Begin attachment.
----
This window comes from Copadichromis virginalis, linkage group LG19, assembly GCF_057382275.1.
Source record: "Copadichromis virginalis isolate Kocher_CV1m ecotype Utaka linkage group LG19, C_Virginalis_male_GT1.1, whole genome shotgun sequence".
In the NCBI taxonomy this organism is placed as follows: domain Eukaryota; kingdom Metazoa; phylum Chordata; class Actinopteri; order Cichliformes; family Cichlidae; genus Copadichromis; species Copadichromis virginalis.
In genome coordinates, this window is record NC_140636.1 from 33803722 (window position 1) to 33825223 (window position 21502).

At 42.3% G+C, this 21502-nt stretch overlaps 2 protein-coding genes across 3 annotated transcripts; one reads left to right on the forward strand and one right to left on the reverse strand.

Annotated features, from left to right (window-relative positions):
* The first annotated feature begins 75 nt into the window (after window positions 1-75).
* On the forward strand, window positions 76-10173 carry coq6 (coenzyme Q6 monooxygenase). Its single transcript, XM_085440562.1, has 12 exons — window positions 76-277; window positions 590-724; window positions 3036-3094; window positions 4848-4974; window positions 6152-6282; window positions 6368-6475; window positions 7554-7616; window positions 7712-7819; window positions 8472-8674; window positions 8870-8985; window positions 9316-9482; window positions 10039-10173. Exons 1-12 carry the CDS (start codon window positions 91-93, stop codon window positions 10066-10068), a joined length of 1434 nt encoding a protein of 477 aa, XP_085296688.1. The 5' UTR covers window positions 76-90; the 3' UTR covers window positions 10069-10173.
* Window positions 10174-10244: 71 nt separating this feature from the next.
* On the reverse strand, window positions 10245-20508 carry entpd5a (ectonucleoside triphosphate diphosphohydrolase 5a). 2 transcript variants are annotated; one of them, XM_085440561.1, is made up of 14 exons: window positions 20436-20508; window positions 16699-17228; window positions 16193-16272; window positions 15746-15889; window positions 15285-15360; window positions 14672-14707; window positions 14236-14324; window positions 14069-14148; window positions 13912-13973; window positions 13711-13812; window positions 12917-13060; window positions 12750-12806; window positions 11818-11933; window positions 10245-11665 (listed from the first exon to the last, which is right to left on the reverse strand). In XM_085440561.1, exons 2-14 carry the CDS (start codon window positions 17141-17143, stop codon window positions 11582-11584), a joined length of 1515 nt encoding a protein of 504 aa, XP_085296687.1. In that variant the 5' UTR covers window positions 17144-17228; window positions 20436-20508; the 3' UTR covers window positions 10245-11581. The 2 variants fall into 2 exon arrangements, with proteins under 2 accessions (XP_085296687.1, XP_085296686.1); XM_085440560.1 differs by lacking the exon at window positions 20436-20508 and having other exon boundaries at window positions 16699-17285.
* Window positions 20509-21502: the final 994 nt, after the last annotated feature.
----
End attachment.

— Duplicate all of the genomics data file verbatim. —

This window comes from Copadichromis virginalis, linkage group LG19, assembly GCF_057382275.1.
Source record: "Copadichromis virginalis isolate Kocher_CV1m ecotype Utaka linkage group LG19, C_Virginalis_male_GT1.1, whole genome shotgun sequence".
In the NCBI taxonomy this organism is placed as follows: domain Eukaryota; kingdom Metazoa; phylum Chordata; class Actinopteri; order Cichliformes; family Cichlidae; genus Copadichromis; species Copadichromis virginalis.
In genome coordinates, this window is record NC_140636.1 from 33803722 (window position 1) to 33825223 (window position 21502).

At 42.3% G+C, this 21502-nt stretch overlaps 2 protein-coding genes across 3 annotated transcripts; one reads left to right on the forward strand and one right to left on the reverse strand.

Annotated features, from left to right (window-relative positions):
* The first annotated feature begins 75 nt into the window (after window positions 1-75).
* On the forward strand, window positions 76-10173 carry coq6 (coenzyme Q6 monooxygenase). Its single transcript, XM_085440562.1, has 12 exons — window positions 76-277; window positions 590-724; window positions 3036-3094; window positions 4848-4974; window positions 6152-6282; window positions 6368-6475; window positions 7554-7616; window positions 7712-7819; window positions 8472-8674; window positions 8870-8985; window positions 9316-9482; window positions 10039-10173. Exons 1-12 carry the CDS (start codon window positions 91-93, stop codon window positions 10066-10068), a joined length of 1434 nt encoding a protein of 477 aa, XP_085296688.1. The 5' UTR covers window positions 76-90; the 3' UTR covers window positions 10069-10173.
* Window positions 10174-10244: 71 nt separating this feature from the next.
* On the reverse strand, window positions 10245-20508 carry entpd5a (ectonucleoside triphosphate diphosphohydrolase 5a). 2 transcript variants are annotated; one of them, XM_085440561.1, is made up of 14 exons: window positions 20436-20508; window positions 16699-17228; window positions 16193-16272; window positions 15746-15889; window positions 15285-15360; window positions 14672-14707; window positions 14236-14324; window positions 14069-14148; window positions 13912-13973; window positions 13711-13812; window positions 12917-13060; window positions 12750-12806; window positions 11818-11933; window positions 10245-11665 (listed from the first exon to the last, which is right to left on the reverse strand). In XM_085440561.1, exons 2-14 carry the CDS (start codon window positions 17141-17143, stop codon window positions 11582-11584), a joined length of 1515 nt encoding a protein of 504 aa, XP_085296687.1. In that variant the 5' UTR covers window positions 17144-17228; window positions 20436-20508; the 3' UTR covers window positions 10245-11581. The 2 variants fall into 2 exon arrangements, with proteins under 2 accessions (XP_085296687.1, XP_085296686.1); XM_085440560.1 differs by lacking the exon at window positions 20436-20508 and having other exon boundaries at window positions 16699-17285.
* Window positions 20509-21502: the final 994 nt, after the last annotated feature.